hen a company needs to raise capital, people often look to others in their network to connect them with potential investors. These mediating friends are called finders. Finders introduce a private company to potential investors and are often paid a fixed fee (typically 5%- 6%) for each successful investment his or her connection makes in the company. Many finders are licensed with the Securities and Exchange Commission (SEC) and the Financial Industry Regulatory Authority (FINRA), yet others are unregistered. Unregistered finders run a number of risks for themselves and for the issuing company under state and federal law. Because the Securities Exchange Act of 1934 (the “Exchange Act”) gives very loose definitions, there is a broad range of interpretations.
oday, many business transactions are conducted on the Internet—from online retailers to contracts sent back and forth via email. Federal law and California state law lay out regulations for electronic and digital signatures.
fiduciary duty is the loyalty between two parties, typically between a director or officer and his or her corporation. A fiduciary is anyone who is bounded by this ethical obligation. The corporate opportunity doctrine is one application of the duty of loyalty. It says that directors, officers, and controlling shareholders of a corporation must not seize for themselves a business opportunity that could benefit the corporation. Because there may be many exceptions, every incident must be examined case by case.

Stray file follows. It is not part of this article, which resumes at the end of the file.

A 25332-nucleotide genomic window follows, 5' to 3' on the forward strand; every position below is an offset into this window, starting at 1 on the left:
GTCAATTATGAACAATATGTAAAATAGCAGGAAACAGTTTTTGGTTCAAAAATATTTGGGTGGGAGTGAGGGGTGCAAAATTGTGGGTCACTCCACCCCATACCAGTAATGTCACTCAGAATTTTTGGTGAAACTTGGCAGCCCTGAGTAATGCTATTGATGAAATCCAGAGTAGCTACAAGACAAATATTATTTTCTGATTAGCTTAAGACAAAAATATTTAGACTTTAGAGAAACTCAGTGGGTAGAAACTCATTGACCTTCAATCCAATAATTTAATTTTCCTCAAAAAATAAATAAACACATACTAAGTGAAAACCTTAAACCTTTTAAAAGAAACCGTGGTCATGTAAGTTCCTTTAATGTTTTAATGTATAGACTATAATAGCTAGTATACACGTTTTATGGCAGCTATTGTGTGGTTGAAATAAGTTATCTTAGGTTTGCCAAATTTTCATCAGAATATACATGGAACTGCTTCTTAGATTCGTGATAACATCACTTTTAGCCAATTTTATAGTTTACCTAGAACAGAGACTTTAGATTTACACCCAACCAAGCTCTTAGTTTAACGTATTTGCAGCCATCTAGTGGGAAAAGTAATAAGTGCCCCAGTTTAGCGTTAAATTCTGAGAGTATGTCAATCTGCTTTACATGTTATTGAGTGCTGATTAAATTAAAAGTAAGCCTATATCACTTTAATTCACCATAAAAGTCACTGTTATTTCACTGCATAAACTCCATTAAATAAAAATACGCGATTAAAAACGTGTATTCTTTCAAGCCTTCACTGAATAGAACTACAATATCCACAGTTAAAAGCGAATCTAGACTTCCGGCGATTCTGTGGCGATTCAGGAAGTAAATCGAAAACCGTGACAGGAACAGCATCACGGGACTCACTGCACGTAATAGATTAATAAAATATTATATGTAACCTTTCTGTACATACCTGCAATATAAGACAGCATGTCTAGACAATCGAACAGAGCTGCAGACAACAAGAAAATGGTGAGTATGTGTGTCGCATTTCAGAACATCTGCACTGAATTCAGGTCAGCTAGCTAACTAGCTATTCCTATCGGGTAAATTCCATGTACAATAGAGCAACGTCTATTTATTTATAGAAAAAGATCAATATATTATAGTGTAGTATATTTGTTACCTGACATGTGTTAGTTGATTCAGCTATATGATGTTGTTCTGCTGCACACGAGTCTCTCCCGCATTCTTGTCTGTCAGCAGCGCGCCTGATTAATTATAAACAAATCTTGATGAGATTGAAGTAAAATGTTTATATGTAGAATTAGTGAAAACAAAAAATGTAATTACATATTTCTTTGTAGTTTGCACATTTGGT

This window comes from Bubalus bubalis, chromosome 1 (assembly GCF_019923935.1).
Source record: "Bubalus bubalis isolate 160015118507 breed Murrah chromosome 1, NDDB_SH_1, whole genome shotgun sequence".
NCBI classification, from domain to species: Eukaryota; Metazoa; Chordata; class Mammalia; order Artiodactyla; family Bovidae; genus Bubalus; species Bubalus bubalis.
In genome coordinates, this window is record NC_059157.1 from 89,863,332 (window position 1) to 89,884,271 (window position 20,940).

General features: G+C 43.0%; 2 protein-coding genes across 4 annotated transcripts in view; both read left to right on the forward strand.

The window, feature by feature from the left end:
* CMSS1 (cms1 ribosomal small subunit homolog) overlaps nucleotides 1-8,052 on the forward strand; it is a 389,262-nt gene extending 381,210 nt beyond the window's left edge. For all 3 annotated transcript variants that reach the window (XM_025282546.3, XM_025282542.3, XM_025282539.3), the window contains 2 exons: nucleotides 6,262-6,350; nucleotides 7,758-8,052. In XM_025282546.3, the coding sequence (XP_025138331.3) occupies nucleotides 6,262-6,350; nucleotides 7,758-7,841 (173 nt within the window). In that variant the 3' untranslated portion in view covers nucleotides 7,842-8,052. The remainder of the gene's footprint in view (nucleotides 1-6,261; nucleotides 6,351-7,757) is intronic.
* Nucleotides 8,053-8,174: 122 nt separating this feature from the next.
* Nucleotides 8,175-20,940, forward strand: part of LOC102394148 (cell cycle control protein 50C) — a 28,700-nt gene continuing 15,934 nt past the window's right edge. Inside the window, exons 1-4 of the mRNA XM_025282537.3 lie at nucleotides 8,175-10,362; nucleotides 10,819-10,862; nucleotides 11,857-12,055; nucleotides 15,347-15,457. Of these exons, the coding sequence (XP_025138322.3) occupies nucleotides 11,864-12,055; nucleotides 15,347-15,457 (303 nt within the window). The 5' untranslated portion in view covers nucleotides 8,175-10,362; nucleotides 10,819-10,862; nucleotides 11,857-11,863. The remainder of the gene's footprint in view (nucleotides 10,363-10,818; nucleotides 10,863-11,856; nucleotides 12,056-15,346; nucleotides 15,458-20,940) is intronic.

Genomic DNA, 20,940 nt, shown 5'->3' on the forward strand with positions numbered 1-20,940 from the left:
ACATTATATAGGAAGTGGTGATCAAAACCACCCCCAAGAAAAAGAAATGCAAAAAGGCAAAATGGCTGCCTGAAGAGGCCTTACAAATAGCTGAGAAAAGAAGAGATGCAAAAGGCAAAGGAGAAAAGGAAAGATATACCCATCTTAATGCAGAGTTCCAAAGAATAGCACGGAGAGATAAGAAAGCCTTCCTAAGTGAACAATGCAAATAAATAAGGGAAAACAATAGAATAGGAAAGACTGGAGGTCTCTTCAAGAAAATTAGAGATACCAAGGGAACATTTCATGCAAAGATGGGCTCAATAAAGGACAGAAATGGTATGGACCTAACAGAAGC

orporate governance is the use of policies, institutions, laws, and customs to mediate or prevent any conflicts of interest between shareholders and managers. Typically this structure is decided and enforced by a board of directors. There is a vast array of laws and policies which regulate corporate governance for public companies. If you run a public company or if your vision is to take your company public, it is vital to understand and follow the many corporate governance policies and to maintain the advice of counsel as these policies continue to be shaped.
lthough much legislation has been passed requiring strong corporate governance policies specifically for public companies
, it is extremely beneficial for private companies and non-profit organizations to have corporate governance policies as well. Implementing corporate governance policies is encouraged in order to enhance financial transparency, managerial accountability, and shareholder value.